DETROIT – Two years after the pandemic tore through the economy, the U.S. car market looks something like this: Prices have risen dramatically. The supply is falling drastically. And gasoline costs drastically more.
The result? A growing difference between the richest buyers and everyone else.
The wealthiest buyers keep throwing big bucks down to new vehicles, including the least fuel efficient among them – trucks, SUVs, big sedans.
As for the rest of America, millions are increasingly feeling priced out of the market for new vehicles. Instead, they are competing for a shrinking supply of used cars, especially smaller, cheaper cars that use less fuel. The jump in pump prices since Russia’s invasion of Ukraine has only intensified their urge to keep costs down.
They are people like Natalia Ponce De Leon from North Palm Beach, Florida. She had leased a Toyota Tacoma pickup, which she bought as new four years ago, and had used for her custom-designed business. When it was time to replace it recently, she did not even consider a new vehicle.
Instead, she settled on a 9,000-year-old 9,000-mile vehicle – a Toyota RAV4, a small SUV she bought from Earl Stewart Toyota in North Palm Beach. Although it cost her $ 23,000 to buy the SUV and pay the rest of her lease, Ponce De Leon is happy with her decision. For just under $ 400 a month for six years, she said, she has a vehicle that is easier to drive than her old pickup, yet spacious enough to carry a 6-foot ladder to her business.
Best of all, she enjoys superior fuel efficiency as gasoline has reached $ 4 per gallon. gallon at the national level.
“I think I’ll save between $ 100 and $ 200 a month,” said Ponce De Leon – money she plans to spend on online marketing to help grow her business.
The market for new vehicles is a whole other story. Among all purchases of new cars last month, nearly 79% were trucks and SUVs. A decade ago, this share was only 52%.
And that is despite a huge jump of 22% in the average price of a new car since the pandemic hit two years ago – to more than $ 46,000 in December.
Based on March prices and interest rates, the monthly payment on an average new vehicle would be $ 691 – far out of reach of what a household with a median gross income of $ 65,732 should spend, according to calculations by Cox Automotive and Moody’s.
Not so for many of the richer than average buyers who now dominate the market for new vehicles.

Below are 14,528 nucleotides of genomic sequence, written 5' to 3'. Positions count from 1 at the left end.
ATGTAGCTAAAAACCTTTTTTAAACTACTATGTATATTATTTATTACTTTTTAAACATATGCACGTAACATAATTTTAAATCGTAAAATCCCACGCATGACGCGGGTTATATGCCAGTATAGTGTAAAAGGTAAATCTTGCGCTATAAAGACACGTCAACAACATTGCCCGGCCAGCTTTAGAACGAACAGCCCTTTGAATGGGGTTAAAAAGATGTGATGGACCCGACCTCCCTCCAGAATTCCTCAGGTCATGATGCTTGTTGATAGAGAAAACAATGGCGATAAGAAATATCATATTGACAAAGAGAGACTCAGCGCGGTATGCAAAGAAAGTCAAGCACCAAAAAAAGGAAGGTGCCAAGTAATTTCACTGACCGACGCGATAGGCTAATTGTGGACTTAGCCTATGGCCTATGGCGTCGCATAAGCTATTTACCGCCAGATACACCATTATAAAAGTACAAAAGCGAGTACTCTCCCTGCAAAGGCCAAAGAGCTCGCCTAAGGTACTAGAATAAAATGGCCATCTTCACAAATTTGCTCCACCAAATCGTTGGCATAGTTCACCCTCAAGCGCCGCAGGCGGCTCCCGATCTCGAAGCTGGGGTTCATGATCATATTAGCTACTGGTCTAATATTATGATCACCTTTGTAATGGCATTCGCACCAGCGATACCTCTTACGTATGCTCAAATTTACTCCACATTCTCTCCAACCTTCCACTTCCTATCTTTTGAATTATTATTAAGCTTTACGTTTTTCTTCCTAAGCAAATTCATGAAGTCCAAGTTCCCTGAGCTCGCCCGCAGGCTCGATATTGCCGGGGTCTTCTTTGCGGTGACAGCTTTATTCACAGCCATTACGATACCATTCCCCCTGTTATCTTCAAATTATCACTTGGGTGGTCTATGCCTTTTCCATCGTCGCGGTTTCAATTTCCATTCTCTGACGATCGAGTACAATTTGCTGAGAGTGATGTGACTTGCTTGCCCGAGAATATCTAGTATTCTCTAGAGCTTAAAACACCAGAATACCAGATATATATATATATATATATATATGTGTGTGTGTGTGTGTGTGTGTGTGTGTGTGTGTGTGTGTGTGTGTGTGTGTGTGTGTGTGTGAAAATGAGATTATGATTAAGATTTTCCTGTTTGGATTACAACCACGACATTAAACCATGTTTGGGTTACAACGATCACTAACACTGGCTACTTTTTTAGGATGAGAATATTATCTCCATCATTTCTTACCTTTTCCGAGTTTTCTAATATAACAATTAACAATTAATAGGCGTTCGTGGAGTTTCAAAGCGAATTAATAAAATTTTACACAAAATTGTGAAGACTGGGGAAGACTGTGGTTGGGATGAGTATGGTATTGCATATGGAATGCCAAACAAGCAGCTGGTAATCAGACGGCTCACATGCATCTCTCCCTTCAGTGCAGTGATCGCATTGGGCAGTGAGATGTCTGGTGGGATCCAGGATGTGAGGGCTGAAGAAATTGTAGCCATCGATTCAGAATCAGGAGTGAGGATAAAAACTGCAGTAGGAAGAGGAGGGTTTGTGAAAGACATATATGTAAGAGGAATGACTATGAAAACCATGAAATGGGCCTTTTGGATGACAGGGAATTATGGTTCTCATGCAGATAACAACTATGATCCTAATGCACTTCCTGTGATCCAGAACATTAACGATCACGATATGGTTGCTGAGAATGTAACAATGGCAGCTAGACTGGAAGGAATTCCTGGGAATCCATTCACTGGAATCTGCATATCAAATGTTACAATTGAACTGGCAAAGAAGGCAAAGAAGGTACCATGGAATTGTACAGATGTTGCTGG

“Those who can afford it are still buying what they want,” said Jeff Schuster, president of Global Forecasting for LMC Automotive, a consulting firm.
Ivan Drury, a senior manager at Edmunds.com auto site, has been surprised by the demand among wealthy buyers for expensive new vehicles.
“I can not imagine a situation where we have had so many people willing to spend so much money,” Drury said. “It’s just abnormal that someone goes out and uses (brand price) or above. I can not think of any other time period unless it was on specific models. And this is every car on the road.”
Left largely out of this pool, buyers of more modest means have been fighting for the most fuel-efficient used vehicles – forcing their prices up. At auctions where dealers buy many of their vehicles, the average price of a 2- to 8-year-old compact car rose 1.1% over the past three weeks to an average of $ 12,560. It is an annual rate of almost 20%. The price of older cars has risen even more, according to data collected by the Black Book, which monitors such prices.
In contrast, the average for a 2-8 year old full-size SUV dropped in the same period by 2.3% to $ 32,700.
“Demand is pushing dealers to buy smaller, more efficient and older vehicles,” said Alex Yurchenko, Chief Data Officer for the Black Book.
Behind that trend lies an economic reality: Americans as a whole have less money to spend. Although the U.S. labor market is robust, and many people have received wage increases in recent months, the acceleration of inflation has more than obliterated these gains in most cases.
Consumer prices have risen by 8.5% over the past year, the fastest pace in four decades. In addition, stimulus checks and other federal assistance that most households received after the pandemic have long since expired.
Also, in many cases, households have withdrawn much of the money they had stockpiled during the pandemic. In response, Americans as a whole are going deeper into debt to pay their expenses.
“People in the lower price range are just sitting in a pinch,” Drury remarked. “It’s weird to have so many people with so much money, and we have this second row of consumers saying, ‘I’ve been pulled out.’ ”
Further underscoring the market at lower prices is the declining availability of leasing, which has long made it possible for ordinary households to keep their monthly payments low. Leasing is almost dried out because car manufacturers no longer offer attractive deals.
“They do not have to,” said Jonathan Smoke, chief economist at Cox Automotive, “because (car) supplies are low.”
Even among higher-income households, the rise in gas prices has led more buyers to focus on fuel efficiency. In particular, many have seized electric vehicles whose sales have increased by 66% over the past year, says Edmunds.com. Nevertheless, the share of electric cars in the total car market is only around 4%.
Meanwhile, the prices of both new and used vehicles have begun to fall or level off. From February to March, average prices for used cars and trucks actually fell by almost 4%. It may indicate, Drury said, that people have had it and will not continue to pay high prices. Car manufacturers have even started raising discounts on pickup trucks.
“They may have pulled out of consumers paying any price to get what they want,” Drury said.